This application is a continuation-in-part of U.S. patent application Ser. No. 13/211,101 filed Aug. 16, 2011 and also claims the benefit of priority to U.S. Provisional Application No. 61/475,908, filed Apr. 15, 2011, each of which is incorporated herein by reference in its entirety.
FIELD OF THE INVENTION
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The field of the invention is chronic pain management, and more specifically to administration of specific low doses of human chorionic gonadotropin (HCG).
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An ongoing and pervasive problem in the medical community is treating patients with chronic pain syndromes. It is well recognized today that chronic pain is fundamentally different from acute pain, also referred to as nociceptive pain, which pain results from a mechanical, chemical, metabolic or inflammatory insult.
It has been recognized by some that since the mechanisms and pathways for chronic and acute pain are physiologically different, they require different approaches for treatment. Unfortunately, many in the medical community continue to treat patients suffering from chronic pain syndromes with agents designed to address acute nociceptive pain pathways. Such methods are often fraught with toxicity and dependence issues, and in the end are generally unsatisfactory in ending pain and/or improving quality of life. A new diagnostic paradigm and treatment protocol is therefore needed to address chronic pain.
Central sensitization is a newly recognized diagnostic entity that underlies a broad range of phenotypic syndromes, including various chronic pain and mood disorders. As used herein, central sensitization means an abnormal state of functioning of the neurons and circuitry of the central pain intensity, perception and modulation systems; due to synaptic, chemical, functional and/or structural changes, in which pain is no longer coupled, as acute nociceptive pain is, to particular peripheral stimuli. Instead, the central nervous system (CNS) initiates, maintains and contributes to the generation of pain hypersesensitivity and perception, absent a peripheral stimulus. As used herein, therefore chronic pain and central sensitization represent an overlapping constellation of diagnostic conditions and syndromes.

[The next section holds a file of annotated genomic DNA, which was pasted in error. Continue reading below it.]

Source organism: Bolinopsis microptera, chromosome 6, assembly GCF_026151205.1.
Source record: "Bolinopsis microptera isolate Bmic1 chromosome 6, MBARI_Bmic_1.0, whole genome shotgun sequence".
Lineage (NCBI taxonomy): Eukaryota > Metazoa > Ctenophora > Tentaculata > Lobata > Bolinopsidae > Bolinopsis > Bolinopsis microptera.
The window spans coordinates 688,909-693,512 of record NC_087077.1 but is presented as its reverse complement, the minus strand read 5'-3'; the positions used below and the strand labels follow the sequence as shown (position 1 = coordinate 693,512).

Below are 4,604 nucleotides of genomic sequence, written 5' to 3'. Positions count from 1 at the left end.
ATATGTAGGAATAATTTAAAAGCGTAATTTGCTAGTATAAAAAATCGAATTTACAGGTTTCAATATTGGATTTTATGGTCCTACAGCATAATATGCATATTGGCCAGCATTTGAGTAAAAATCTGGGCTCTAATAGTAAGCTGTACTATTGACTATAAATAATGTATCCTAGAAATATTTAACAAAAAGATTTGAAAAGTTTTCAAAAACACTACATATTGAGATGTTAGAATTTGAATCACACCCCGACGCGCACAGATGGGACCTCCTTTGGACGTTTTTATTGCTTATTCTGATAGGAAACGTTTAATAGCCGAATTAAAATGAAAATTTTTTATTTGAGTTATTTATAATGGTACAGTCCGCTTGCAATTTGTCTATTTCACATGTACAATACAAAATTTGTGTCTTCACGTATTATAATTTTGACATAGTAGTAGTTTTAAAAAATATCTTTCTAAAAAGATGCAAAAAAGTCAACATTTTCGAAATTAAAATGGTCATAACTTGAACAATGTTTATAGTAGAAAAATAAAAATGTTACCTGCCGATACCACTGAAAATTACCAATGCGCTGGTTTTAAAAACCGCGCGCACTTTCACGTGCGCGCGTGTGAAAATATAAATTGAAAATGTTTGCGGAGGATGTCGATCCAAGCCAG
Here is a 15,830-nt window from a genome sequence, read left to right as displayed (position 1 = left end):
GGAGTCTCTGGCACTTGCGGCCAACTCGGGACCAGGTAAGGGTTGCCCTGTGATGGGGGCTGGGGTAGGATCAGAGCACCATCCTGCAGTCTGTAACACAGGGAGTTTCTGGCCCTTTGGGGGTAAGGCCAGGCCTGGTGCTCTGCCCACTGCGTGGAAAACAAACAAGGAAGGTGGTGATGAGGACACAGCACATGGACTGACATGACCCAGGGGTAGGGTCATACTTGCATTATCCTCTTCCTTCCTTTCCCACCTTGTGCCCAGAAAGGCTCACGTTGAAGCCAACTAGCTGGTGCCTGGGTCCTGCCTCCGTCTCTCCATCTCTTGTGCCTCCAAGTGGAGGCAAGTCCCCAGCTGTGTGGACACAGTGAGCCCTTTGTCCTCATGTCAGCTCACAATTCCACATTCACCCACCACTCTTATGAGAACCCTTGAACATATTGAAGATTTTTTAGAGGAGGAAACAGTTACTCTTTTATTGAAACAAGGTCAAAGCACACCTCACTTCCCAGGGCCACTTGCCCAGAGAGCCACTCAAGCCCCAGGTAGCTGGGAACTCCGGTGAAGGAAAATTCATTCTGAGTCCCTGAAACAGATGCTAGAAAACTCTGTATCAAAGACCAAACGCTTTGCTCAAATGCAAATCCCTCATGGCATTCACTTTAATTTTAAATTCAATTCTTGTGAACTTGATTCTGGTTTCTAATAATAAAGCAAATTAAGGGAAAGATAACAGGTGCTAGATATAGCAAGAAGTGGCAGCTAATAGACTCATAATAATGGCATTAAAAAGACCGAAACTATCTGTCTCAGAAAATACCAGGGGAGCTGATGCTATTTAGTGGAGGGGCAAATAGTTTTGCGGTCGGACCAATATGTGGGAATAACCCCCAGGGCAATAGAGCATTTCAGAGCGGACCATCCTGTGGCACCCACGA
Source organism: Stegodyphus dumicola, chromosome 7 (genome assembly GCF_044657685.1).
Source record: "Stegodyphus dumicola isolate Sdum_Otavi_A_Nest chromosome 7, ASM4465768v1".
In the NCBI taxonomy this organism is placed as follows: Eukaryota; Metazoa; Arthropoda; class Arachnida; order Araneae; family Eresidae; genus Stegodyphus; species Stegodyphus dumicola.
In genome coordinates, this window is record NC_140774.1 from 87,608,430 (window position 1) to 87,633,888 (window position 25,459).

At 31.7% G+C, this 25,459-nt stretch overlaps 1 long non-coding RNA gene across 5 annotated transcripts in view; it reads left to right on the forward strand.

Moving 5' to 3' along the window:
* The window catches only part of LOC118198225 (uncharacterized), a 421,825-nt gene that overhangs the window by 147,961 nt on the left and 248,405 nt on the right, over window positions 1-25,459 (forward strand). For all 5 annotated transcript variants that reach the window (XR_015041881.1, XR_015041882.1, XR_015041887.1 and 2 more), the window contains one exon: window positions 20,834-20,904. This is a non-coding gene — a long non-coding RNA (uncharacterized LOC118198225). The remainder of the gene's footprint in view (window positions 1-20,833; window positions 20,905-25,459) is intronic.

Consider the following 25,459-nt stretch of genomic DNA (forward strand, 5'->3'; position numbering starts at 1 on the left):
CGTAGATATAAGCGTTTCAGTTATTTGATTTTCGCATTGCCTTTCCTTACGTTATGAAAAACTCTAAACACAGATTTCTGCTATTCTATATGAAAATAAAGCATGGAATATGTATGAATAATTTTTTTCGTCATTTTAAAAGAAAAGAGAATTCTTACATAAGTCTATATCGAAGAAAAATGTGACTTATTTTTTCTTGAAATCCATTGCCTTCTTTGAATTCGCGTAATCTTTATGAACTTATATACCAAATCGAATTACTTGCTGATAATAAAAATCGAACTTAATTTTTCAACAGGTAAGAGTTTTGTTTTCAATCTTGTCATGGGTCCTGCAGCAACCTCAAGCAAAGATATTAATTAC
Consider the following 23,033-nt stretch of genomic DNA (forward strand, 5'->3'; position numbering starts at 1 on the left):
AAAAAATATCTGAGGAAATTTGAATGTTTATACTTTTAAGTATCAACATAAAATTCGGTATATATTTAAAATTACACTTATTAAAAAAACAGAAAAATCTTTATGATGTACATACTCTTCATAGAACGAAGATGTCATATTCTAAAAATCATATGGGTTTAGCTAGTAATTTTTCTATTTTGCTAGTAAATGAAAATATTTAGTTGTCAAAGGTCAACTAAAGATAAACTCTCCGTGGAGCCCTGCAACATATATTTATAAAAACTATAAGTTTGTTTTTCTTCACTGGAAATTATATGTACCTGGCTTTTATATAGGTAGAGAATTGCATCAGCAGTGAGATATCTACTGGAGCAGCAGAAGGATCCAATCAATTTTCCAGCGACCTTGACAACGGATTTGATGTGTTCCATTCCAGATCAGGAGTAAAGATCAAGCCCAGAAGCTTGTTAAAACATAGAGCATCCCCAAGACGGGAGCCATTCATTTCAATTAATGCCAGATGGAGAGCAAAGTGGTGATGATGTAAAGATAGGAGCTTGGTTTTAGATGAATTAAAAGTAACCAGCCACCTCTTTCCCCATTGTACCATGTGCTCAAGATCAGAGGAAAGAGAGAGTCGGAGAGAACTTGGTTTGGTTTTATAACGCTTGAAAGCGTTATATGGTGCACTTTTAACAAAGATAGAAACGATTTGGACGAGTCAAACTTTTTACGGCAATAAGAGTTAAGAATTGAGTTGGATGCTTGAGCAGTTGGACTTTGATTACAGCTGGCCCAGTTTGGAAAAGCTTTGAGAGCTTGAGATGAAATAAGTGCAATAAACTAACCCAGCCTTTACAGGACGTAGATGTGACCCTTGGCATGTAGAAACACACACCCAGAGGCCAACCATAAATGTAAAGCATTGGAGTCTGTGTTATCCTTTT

The present inventors consider the following to be a non-exhaustive listing of conditions associated with (causative or resulting from) central sensitization, each of which is thought to be applicable to humans or other vertebrates.
1. Autonomic neuropathies
2. Chronic back pain
3. Chronic joint pain associated metabolic neuropathy
4. Chronic joint pain associated with inflammation
6. Irritable bowel syndrome
8. Neuropathic pain
10. Post Herpetic neuralgia
11. Post surgical pain syndromes
12. Post Traumatic Stress Disorder Pain Syndrome
13. Rheumatoid, arthritic, psoriatic and other chronic arthropathies
14. Spinal nerve compression syndromes associated with neoplasia and/or disc herniation
15. Trigeminal neuralgia
16. Vulvodynia syndrome
Central sensitization is currently thought to be established via a well characterized constellation of cellular changes termed, neuroplasticity. Neuroplasticity consists of the physical remodeling of neuronal and microglial cytoarchitecture; such as changes in synaptic gap junctions, membrane excitability shifts due to ion channel modulation, and gene transcription. Neuroplasticity changes can be bi-directional. In other words, appropriately functioning cells can undergo remodeling that results in a dysfunctional operating state creating the ‘disease states’ of chronic pain and mood disorders. Conversely, these neuroplasticity mediated dysfunctional changes can be reversed with a return to ‘normal’ functioning, which can correspond clinically to a resolution of a ‘disease’ state.
Central sensitization involves, in part, shifts in gene transcription involved in nociception and pain modulation. Huber, et al has clearly shown this phenomenon occurring at specific HCG concentration levels in endometriotic tissue (1). Some of the specific genes identified in this study were genes encoding for G-protein coupled receptor (GPCR) function (2). See: